Have you ever wanted to write a book series? Or are in the middle of one and are stuck and have nowhere to go? Today I'm going to talk to you all about outlining a book series.
How did I get on the series train? In 2012, I submitted my standalone young adult paranormal novel to a call for submissions. After that call, I received "the call" from my current publisher. It was as amazing as everyone says it is and what was even more amazing is that they wanted to turn my one book into three books. Talk about a happy dance!
Now after that phone call I had a lot of thinking to do. At the time, I was in the mindset that I could only sell a standalone and not a series, so I didn't think about what I was going to write. The book I submitted wasn't going to be split into three parts. Instead, it was going to be book one. And then I had to go and draft books two and three. In the first book, I tweaked the original ending to give it a little bit of an opening for the rest of the books in the series. I cleaned up with my editor what became Soul Taken. I was excited and happy because my debut novel had come out and hen I had to write the second one from scratch.
Soul Taken had ironically taken my soul for years. I had no idea what to do next. So, I went to the internet. Now AuthorTube was not what it is today. So, I scoured articles about writing series, yet none of them hit the mark for me, and most of them were unhelpful or not what I was looking for. You may be shocked if you watch my writing vlogs to know that I did not have a full outline for what was to become Soul Possessed. I pantsed and plotted my way through it. So, I guess you could have called me a Plantser. I was nowhere near where I am today. But the most important bit about all of this was that I knew where I needed to go for the entire series.
And that is my biggest piece of advice for outlining a series. I believe that preparation is key.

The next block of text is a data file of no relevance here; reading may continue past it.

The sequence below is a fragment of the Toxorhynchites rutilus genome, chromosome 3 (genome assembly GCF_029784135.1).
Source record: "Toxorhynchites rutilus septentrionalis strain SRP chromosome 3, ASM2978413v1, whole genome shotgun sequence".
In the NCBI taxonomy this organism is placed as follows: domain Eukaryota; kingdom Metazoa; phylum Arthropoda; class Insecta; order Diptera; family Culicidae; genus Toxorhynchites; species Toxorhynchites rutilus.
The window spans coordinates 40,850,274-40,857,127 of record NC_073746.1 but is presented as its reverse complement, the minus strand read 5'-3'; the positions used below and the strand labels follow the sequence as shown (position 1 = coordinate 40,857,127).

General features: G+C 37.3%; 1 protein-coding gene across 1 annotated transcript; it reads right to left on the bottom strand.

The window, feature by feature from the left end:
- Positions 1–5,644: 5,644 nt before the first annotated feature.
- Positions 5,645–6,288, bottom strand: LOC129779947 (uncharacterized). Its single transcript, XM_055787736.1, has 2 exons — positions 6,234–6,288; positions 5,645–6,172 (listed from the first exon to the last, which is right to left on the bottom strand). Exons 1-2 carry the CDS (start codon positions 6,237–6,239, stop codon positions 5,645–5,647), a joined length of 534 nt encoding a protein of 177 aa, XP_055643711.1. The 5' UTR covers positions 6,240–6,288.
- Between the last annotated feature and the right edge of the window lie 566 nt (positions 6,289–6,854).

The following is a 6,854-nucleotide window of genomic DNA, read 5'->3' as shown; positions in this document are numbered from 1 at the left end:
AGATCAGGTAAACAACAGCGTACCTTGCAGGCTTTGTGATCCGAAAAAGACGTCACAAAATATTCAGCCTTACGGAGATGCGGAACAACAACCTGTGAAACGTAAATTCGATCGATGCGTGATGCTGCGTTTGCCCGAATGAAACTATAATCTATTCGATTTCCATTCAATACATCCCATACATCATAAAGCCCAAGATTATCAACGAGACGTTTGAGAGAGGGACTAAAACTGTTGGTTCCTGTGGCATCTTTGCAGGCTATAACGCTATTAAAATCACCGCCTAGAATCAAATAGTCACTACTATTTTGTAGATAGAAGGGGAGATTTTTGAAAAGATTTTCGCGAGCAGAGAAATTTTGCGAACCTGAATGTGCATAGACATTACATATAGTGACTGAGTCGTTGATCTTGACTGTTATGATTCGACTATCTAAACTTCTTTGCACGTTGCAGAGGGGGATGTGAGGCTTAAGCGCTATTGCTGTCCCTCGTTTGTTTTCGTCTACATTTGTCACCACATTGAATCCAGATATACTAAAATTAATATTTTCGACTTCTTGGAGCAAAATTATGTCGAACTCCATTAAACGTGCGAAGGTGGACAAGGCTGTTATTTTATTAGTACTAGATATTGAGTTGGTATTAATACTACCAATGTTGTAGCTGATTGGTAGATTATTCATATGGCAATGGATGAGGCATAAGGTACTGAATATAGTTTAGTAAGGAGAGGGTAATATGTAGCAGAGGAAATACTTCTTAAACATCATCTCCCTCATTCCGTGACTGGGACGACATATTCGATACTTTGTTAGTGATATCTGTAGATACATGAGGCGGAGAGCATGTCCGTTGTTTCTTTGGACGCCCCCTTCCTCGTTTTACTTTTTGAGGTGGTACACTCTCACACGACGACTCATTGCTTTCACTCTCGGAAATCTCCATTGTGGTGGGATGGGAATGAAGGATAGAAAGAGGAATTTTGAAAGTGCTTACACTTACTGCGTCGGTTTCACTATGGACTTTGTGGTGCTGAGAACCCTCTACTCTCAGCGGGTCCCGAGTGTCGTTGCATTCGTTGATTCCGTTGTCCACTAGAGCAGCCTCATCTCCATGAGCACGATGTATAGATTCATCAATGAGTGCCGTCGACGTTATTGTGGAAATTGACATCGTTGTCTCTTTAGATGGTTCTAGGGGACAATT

Whether you are the type to write a scene-by-scene outline a chapter-by-chapter outline, a broad outline or even to keep the outline at the back of your head while writing so you don't distract you from the actual writing process. Preparation can work in your favor. To appease both Plotters and Pantsers I'm going to talk to you in a little bit more broad terms here. If you're looking at a series of books, let's say three. The reason trilogies are so popular is that they sort of have that three-act structure built right in. Book 1 - book 2 - book 3. Beginning - middle - end. If we're looking at trilogies you want to look at the trilogy as a whole.
Now, find your end goal for the entire series.
Where do you want book 3 to end? Do you have that in your mind? Comment below to let me know what the main goal is for the end of your series.
To keep those three books compelling, you need to find interesting things to fill those books whether you're writing three books or twenty. The most successful series has each book solving a problem to get to that primary goal. Having books with no purpose and then saving all of the good stuff for the last book will upset a lot of readers. Those readers may not even try to make it to book three if you haven't delivered on anything up until then.
Now I'm not talking about cliffhangers. Cliffhangers can be utilized well to keep readers on the edge of their seat and ready to buy that next book. But good cliffhangers usually have to do with that bigger thread which is that end goal that you're holding on to right now.
Let's break it down into the individual books. How are you going to get to that end goal? Come up with steps on how your main character or main characters get to that end goal. Depending on how many books you want in your series it depends on how many steps you're going to have to reach that main goal.
Preparing ahead of time this way will always put your main goal at the focus of each of the books and keep readers invested in the journey. The reason I say that preparation is key is that I know writing one book is hard. But writing more on top of that can be even harder. And having that core goal will always bring you back if you suffer from writer's block or burnout.